• Improved outcomes. Better trained employees mean improved outcomes, regardless of if they’re in sales, human resources, marketing, or another role. It’s as simple as that.

Even if you believe that micro-credentials will be a valuable supplement to your company’s training efforts, how do quick, stackable credentials fit into corporate training events?

How can you use micro-credentials in training events?

We mentioned that, most often, micro-credentials are asynchronous—meaning a learner completes them independently and on their own schedule. On the other hand, corporate training events are, by definition, synchronous. Even if you’re hosting a multi-track event with a variety of sessions, attendees go through the experiences as a group.

That said, there are a couple of ways that you can incorporate micro-credentials into your next corporate training event:

A two to three-day event could focus on helping attendees earn a specific credential. You’d offer a number of training sessions and independent study time for learners to explore accompanying digital course materials. Then, you’d test learners at the end of the event and award the credential accordingly.

  • Make the event one step in the journey to earning a micro-credential.

For example, you could use the event to “kick-off” the micro-credential, with all attendees joining an in-person session and completing the course on their own time. Or, you could use the event as a “conclusion” and assess learners who have been working toward a micro-credential during the event, awarding those who “pass” with a certificate at the end of the event.

You could also use the event as a checkpoint in the middle of a micro-credential. All learners who are working toward a specific credential could come together for an in-person lecture or even a gamified social learning experience that would be more challenging to simulate in a fully asynchronous environment.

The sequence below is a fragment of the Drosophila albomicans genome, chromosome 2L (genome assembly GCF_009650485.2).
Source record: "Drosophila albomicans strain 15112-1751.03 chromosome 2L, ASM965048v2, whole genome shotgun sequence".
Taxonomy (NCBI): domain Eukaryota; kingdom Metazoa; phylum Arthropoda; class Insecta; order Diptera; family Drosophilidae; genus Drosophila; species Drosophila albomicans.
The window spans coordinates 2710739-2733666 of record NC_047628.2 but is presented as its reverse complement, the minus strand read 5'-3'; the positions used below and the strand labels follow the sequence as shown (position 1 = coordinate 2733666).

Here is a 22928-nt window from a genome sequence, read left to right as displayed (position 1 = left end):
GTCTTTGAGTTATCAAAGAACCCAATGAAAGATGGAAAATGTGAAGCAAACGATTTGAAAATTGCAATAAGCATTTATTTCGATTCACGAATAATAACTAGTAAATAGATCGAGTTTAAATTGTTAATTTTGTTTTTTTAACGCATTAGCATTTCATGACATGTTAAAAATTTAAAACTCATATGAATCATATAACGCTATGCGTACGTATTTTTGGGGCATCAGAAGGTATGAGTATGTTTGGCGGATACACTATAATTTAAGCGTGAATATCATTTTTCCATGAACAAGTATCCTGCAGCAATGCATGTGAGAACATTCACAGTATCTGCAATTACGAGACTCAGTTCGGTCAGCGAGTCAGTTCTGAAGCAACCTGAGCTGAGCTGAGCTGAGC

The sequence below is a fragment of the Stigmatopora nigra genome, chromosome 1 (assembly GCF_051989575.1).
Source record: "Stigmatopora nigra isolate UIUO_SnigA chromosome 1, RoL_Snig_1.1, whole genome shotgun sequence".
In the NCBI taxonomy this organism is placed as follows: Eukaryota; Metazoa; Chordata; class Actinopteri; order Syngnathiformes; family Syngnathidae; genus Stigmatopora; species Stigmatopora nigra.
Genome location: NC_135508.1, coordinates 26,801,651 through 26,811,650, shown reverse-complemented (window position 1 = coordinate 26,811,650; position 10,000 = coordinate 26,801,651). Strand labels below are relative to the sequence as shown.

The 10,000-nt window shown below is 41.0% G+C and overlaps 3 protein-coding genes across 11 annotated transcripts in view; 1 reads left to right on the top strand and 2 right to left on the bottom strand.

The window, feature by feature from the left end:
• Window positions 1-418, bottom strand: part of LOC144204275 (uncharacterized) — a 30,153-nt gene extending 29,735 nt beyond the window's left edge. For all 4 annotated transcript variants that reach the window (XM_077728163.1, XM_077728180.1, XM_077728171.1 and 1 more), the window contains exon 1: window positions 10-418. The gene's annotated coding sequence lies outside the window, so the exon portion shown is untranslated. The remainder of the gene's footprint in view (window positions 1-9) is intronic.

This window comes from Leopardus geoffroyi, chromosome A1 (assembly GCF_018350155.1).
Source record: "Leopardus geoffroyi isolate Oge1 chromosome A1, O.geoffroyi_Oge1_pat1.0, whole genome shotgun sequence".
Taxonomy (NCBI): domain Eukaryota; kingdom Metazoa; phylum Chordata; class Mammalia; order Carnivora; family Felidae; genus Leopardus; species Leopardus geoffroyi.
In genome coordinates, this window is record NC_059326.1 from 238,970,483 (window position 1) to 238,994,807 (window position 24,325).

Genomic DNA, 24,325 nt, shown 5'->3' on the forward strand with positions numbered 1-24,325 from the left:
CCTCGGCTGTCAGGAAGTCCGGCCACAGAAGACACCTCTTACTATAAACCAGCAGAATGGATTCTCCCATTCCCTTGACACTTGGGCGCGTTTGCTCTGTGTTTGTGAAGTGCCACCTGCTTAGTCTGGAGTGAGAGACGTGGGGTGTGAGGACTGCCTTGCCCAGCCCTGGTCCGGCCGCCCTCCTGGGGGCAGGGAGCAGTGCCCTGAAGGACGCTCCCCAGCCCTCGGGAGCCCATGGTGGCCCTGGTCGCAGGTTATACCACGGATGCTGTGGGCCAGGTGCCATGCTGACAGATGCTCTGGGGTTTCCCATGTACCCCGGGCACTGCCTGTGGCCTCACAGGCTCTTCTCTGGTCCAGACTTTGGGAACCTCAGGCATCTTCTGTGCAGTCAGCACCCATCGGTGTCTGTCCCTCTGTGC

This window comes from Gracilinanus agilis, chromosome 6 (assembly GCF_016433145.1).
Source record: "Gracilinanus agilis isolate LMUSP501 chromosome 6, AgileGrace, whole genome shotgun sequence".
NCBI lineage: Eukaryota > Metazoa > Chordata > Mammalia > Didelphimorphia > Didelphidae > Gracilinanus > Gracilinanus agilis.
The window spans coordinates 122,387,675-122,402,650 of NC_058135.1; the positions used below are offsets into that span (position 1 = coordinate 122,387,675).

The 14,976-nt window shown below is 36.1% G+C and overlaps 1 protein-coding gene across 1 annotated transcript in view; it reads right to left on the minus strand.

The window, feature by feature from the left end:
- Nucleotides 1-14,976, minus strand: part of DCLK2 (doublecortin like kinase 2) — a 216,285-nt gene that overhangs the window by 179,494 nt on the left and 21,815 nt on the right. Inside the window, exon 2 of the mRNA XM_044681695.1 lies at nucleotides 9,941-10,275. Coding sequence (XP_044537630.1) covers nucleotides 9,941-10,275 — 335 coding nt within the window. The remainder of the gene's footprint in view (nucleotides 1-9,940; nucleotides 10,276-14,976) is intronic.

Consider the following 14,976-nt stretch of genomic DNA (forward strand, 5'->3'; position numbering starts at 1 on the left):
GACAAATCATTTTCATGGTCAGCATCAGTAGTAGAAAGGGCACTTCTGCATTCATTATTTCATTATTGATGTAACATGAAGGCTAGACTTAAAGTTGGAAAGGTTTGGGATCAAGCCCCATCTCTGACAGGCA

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How can you create micro-credentials for your corporation?

The first step to incorporating micro-credentials into your corporation’s training events is developing your internal course-creating capacity. You already have experts—they’re the ones leading your training efforts now. But, they probably don’t know how to create skill-based micro-credentials (or the digital assets and infrastructure that accompanies them).

Begin by seeking top performers in specific areas of your company and training them to create micro-credentials. You may want to work with an instructional design partner that specialises in micro-credentials to conduct this training.

The next step is authoring the micro-credentials. This includes writing, recording, and illustrating the information to be included in the credential and building the digital course materials themselves. This can be a time-intensive process, especially if your team isn’t familiar with course authoring tools.

You may choose to work with the instructional design partner from step one to bring your credentials to live digitally—especially if they use Agile Instructional Design processes, which combine the speed of Agile development with instructional design best practices.

The final step is building the distribution capacity to share the courses with corporate learners. You’ll need a learning platform for distribution that can facilitate course delivery, eCommerce, quiz and test administration and grading, and badge and certificate awarding

There are a number of partners on the market—such as Coursera and Skillshare—that allow you to deliver courses to learners, but they’re unbranded.

Ideally, you’ll want to work with a learning platform that’s fully customised to your organisation to maintain continuity for learners. The platform can be fully integrated with your internal ecosystem and give you full control and ownership of the relationship with the learner.


To wrap up, micro-credentials have clear benefits for both learners and your corporation alike. While traditionally asynchronous, there are a number of ways to incorporate micro-credentials into training events successfully.

To get started, consider partnering with an instructional designer with experience in developing micro-credentials. Just as you would work with an event planner to avoid common challenges to your corporate event, an instructional design partner can ensure your micro-credentials are developed effectively. Good luck!

Harry Prince
Harry Prince

Creative Content Manager who sings to his dog.